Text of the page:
Falling out of Fashion

From around the 1980's the modernist architecture vernacular had fallen out of fashion. Post-modernism was en vogue, later to be replaced by a more contemporary style of architecture that generally became the de facto style - albeit with subtle flourishes borrowed from earlier styles.

In cities across the world, residents and decision-makers started to look at the modernist buildings of the pre-war years with disdain. In many cases, the raw concrete had not aged well and made the buildings appear a far-cry from how they looked when they were first completed. Some of this was down to poor maintenance, weathering poorly in the local climate and, in some cases, shoddy construction and quality of materials.

The movement had come to an end and a gradual process began of erasing these buildings from history one by one. By the turn of the 21st Century, some groups had gained momentum and influence in championing their merits and calling for our architectural past to be valued and appreciated for the vision that stood behind it, rather than to be thrown on the scrapheap of history just because it was no longer in fashion.

In the UK, many of the finest examples of modernist/brutalist architecture were given Listed status, protecting them from demolition or bastardisation. Across the globe, some were even given UNESCO protections.

Architectural Revival

For a time, it appeared as if a renewed sense of appreciation for brutalist/modernist architecture was upon us. More buildings from the modernist period were given Listed status and were refurbished and/or repurposed rather than demolished. Whilst many continue to be under threat, there is now a prominent voice espousing the virtues of these buildings and protecting them from harm.

Brutalism opponents however, including landowners, planners and developers who want to redevelop their land, argue, in many cases quite correctly, that it's not so much the ugliness of these buildings, but more about the poor relationship they have with their surroundings and their lack of active frontages.

It's true that a lot of the examples of brutalist architecture that we still see around us were built as part of a vision of how architects and planners envisaged the world around us. Cities and towns in the mid-twentieth century were being designed more and more around the motor vehicle. Pedestrians were pushed into subways and shopping precincts which turned their backs to the roads and were insular in their design. They became 'dead' places in the evenings and suffered from a lack of activity and passive surveillance.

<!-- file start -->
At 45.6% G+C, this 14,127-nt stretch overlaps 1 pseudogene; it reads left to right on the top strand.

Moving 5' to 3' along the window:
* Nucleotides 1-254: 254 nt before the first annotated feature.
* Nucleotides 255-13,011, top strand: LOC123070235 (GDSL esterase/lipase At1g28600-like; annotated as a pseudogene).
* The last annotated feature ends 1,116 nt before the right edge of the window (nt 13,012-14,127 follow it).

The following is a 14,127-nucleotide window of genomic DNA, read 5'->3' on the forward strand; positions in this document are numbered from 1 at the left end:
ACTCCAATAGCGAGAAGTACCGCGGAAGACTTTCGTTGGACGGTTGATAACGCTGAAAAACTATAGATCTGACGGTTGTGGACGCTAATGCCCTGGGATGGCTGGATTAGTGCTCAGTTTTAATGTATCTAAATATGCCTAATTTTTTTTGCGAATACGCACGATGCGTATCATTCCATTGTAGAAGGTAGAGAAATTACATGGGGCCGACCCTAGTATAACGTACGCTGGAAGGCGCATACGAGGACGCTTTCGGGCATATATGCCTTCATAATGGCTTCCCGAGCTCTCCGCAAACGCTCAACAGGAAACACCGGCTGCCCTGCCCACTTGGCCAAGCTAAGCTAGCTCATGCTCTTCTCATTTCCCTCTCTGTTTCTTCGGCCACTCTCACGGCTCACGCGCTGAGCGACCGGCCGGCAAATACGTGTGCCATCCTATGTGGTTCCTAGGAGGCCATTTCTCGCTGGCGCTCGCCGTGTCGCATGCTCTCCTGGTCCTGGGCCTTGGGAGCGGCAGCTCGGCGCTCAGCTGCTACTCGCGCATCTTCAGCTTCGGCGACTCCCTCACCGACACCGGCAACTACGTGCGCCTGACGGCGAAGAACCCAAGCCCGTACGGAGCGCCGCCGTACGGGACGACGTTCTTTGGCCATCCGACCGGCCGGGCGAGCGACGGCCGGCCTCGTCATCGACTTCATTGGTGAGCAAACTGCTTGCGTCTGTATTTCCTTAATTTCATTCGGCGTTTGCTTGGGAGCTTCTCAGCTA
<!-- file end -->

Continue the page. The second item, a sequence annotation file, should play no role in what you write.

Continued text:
Unité d'habitaction, Marseille

Unité d'habitaction, Marseille

Concrete and the Move to a Zero Carbon Economy

Whilst the renewed appreciation for our brutalist past has saved many examples of modernist architecture from the wrecking ball, it is unlikely that this will lead to a rebirth of the style. We are now facing a climate emergency and cities and nations around the world are actively making plans to reduce carbon emissions and move towards a zero carbon economy.

Concrete, the main material in brutalist architecture, includes a huge amount of embedded carbon when compared to other building materials. Concrete has a massive carbon footprint, with cement - the key ingredient - being the source of around 8% of the world's carbon emissions.

Whilst that means we aren't likely to see an explosion of new buildings in this style, it could mean that many of the surviving examples of brutalist architecture may now stick around for a lot longer given that it is more carbon-efficient to reutilise existing buildings rather than to demolish and rebuild.

Vilnius Palace of Concerts and Sports, Lithuania

Vilnius Palace of Concerts and Sports, Lithuania

This content is accurate and true to the best of the author’s knowledge and is not meant to substitute for formal and individualized advice from a qualified professional.

© 2021 Robert Clarke

Comments

Miebakagh Fiberesima from Port Harcourt, Rivers State, NIGERIA. on August 06, 2021:

The photos are beautiful and clear.

Miebakagh Fiberesima from Port Harcourt, Rivers State, NIGERIA. on August 06, 2021:

Very informative and interesting article. Thanks.